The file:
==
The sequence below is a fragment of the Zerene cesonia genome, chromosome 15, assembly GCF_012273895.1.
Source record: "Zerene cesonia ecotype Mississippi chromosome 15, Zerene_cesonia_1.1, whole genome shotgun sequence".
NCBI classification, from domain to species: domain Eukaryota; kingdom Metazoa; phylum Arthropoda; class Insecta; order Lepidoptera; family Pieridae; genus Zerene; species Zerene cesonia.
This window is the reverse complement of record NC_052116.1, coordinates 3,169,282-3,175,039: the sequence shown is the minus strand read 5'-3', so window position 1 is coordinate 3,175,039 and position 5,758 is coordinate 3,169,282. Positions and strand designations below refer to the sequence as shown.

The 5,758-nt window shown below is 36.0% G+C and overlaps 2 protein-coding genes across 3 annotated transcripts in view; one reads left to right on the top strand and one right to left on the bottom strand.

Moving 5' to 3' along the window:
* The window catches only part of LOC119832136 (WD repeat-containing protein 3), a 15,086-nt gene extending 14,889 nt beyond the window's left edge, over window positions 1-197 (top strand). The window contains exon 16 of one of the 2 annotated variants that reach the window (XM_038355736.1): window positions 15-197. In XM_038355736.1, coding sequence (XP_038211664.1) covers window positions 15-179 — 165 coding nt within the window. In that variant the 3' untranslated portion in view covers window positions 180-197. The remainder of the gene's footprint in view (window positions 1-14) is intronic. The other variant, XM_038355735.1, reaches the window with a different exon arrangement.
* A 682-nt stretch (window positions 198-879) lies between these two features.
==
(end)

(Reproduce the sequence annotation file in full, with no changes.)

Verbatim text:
The sequence below is a fragment of the Zerene cesonia genome, chromosome 15, assembly GCF_012273895.1.
Source record: "Zerene cesonia ecotype Mississippi chromosome 15, Zerene_cesonia_1.1, whole genome shotgun sequence".
NCBI classification, from domain to species: domain Eukaryota; kingdom Metazoa; phylum Arthropoda; class Insecta; order Lepidoptera; family Pieridae; genus Zerene; species Zerene cesonia.
This window is the reverse complement of record NC_052116.1, coordinates 3,169,282-3,175,039: the sequence shown is the minus strand read 5'-3', so window position 1 is coordinate 3,175,039 and position 5,758 is coordinate 3,169,282. Positions and strand designations below refer to the sequence as shown.

The 5,758-nt window shown below is 36.0% G+C and overlaps 2 protein-coding genes across 3 annotated transcripts in view; one reads left to right on the top strand and one right to left on the bottom strand.

Moving 5' to 3' along the window:
* The window catches only part of LOC119832136 (WD repeat-containing protein 3), a 15,086-nt gene extending 14,889 nt beyond the window's left edge, over window positions 1-197 (top strand). The window contains exon 16 of one of the 2 annotated variants that reach the window (XM_038355736.1): window positions 15-197. In XM_038355736.1, coding sequence (XP_038211664.1) covers window positions 15-179 — 165 coding nt within the window. In that variant the 3' untranslated portion in view covers window positions 180-197. The remainder of the gene's footprint in view (window positions 1-14) is intronic. The other variant, XM_038355735.1, reaches the window with a different exon arrangement.
* A 682-nt stretch (window positions 198-879) lies between these two features.